Relevant Thesis-Based Degree Programs
Graduate Student Supervision
Doctoral Student Supervision
Dissertations completed in 2010 or later are listed below. Please note that there is a 6-12 month delay to add the latest dissertations.
With the use of precision medicine in oncology, where choice of treatment is informed by the molecular characteristics of the disease, we expect to see heterogeneity in the effectiveness and costs of interventions. New precision medicine interventions are often costly and evidence from randomized controlled trials may not be available, yet decision-makers must be able to evaluate these interventions appropriately to inform efficient health resource allocation. The goal of my thesis is to explore methods to quantify the value and impact of identifying heterogeneity, using real-world observational data. The use of third-line anti-EGFR therapy (cetuximab and panitumumab) informed by RAS mutation status for patients with metastatic colorectal cancer is used as the example throughout the work. The analysis uses linked administrative data for a historical cohort of patients with metastatic colorectal cancer who were potentially-eligible for third-line systemic therapy. Using these data I conducted a cost-effectiveness analysis of anti-EGFR therapy informed by KRAS testing, and a cost-effectiveness analysis of panel-based expanded RAS testing vs. simple KRAS testing. I also conducted a literature review to identify and compare alternative frameworks for valuing heterogeneity-informed treatment decisions in the context of precision medicine. Based on this review, I selected the value of heterogeneity framework to evaluate alternative RAS-based subgrouping strategies to inform anti-EGFR therapy.The results of the analysis indicate that at the lower range of cost-effectiveness thresholds, anti-EGFR therapy would not be considered cost-effective regardless of subgrouping strategy. Value of heterogeneity analysis indicates that at a threshold of $100,000/LYG the value gained from subgroup-based decisions exceeds the costs of the genomic testing required to define the subgroups. Resolving uncertainty, or reducing the costs of testing and treatment, could provide considerable additional value.The value of heterogeneity framework can complement conventional methods for economic evaluation by describing and valuing the heterogeneity that arises with the use of precision medicine in a more comprehensive way. This research also demonstrates the strengths of using real-world data to conduct value of heterogeneity analysis. The precision medicine landscape is continuously evolving, and embracing new methods and sources of evidence will help decision-makers keep pace with these changes.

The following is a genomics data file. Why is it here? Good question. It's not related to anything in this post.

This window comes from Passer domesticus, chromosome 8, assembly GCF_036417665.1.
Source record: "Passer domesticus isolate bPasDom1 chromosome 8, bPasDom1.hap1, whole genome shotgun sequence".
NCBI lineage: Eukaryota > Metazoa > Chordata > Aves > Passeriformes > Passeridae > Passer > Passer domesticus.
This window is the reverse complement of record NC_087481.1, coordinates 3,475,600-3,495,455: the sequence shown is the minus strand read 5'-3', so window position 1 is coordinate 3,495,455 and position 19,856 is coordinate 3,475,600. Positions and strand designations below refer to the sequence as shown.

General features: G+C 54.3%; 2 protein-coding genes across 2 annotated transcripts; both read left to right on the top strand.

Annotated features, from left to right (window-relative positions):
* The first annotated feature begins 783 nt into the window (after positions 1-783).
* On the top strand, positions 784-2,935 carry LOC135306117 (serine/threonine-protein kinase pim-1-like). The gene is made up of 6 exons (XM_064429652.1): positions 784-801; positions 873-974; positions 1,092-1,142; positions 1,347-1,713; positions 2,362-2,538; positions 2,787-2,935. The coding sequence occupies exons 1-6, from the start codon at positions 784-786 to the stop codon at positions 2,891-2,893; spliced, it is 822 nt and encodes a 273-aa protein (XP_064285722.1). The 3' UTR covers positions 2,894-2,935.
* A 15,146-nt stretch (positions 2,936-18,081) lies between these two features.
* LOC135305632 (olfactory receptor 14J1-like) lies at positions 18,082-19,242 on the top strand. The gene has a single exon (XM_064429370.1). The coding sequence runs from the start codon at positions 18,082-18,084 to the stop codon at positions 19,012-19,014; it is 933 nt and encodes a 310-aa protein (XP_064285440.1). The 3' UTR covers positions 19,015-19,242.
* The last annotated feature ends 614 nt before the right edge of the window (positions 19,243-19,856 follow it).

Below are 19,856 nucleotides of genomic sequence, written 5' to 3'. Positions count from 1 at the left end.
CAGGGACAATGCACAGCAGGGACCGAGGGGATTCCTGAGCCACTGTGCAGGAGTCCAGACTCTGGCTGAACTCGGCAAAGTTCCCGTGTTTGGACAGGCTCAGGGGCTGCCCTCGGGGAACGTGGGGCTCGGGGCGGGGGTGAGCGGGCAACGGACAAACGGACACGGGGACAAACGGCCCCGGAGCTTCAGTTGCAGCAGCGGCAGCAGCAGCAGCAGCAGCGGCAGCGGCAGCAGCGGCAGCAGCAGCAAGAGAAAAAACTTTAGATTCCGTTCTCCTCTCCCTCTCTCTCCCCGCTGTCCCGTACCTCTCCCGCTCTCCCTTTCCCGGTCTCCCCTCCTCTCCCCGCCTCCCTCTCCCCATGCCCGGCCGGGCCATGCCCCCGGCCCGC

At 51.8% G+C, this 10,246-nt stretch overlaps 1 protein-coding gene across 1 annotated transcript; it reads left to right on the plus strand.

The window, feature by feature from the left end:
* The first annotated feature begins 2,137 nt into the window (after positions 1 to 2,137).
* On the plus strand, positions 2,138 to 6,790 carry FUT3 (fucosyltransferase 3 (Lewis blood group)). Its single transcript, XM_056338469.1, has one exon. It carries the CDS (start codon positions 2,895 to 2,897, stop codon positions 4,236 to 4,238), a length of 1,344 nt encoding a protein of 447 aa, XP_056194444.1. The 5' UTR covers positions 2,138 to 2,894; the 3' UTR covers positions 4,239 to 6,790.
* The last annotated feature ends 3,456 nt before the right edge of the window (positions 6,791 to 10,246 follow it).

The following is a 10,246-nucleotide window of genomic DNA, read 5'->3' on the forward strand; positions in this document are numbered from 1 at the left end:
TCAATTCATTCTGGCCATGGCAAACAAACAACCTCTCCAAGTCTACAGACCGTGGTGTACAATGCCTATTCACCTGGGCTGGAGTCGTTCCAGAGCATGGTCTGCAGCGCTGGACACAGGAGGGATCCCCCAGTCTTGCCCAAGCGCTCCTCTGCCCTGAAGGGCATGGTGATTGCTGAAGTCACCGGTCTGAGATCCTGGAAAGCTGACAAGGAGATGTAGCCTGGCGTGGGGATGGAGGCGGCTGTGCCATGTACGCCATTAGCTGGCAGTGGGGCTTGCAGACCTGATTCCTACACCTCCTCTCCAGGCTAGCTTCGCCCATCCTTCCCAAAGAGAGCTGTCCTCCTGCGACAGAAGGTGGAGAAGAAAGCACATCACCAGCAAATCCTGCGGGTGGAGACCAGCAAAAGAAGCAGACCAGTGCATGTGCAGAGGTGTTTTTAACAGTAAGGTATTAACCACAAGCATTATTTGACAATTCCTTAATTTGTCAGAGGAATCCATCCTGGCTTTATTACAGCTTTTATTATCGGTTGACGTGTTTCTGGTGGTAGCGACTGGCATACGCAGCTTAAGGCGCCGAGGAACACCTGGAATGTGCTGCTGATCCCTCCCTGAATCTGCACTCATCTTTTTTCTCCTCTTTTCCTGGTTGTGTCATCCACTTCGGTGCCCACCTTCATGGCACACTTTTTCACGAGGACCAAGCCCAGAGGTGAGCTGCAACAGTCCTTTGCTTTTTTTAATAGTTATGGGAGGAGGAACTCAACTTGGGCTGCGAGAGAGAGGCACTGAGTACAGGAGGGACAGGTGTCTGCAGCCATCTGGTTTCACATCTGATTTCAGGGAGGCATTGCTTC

Master's Student Supervision
Theses completed in 2010 or later are listed below. Please note that there is a 6-12 month delay to add the latest theses.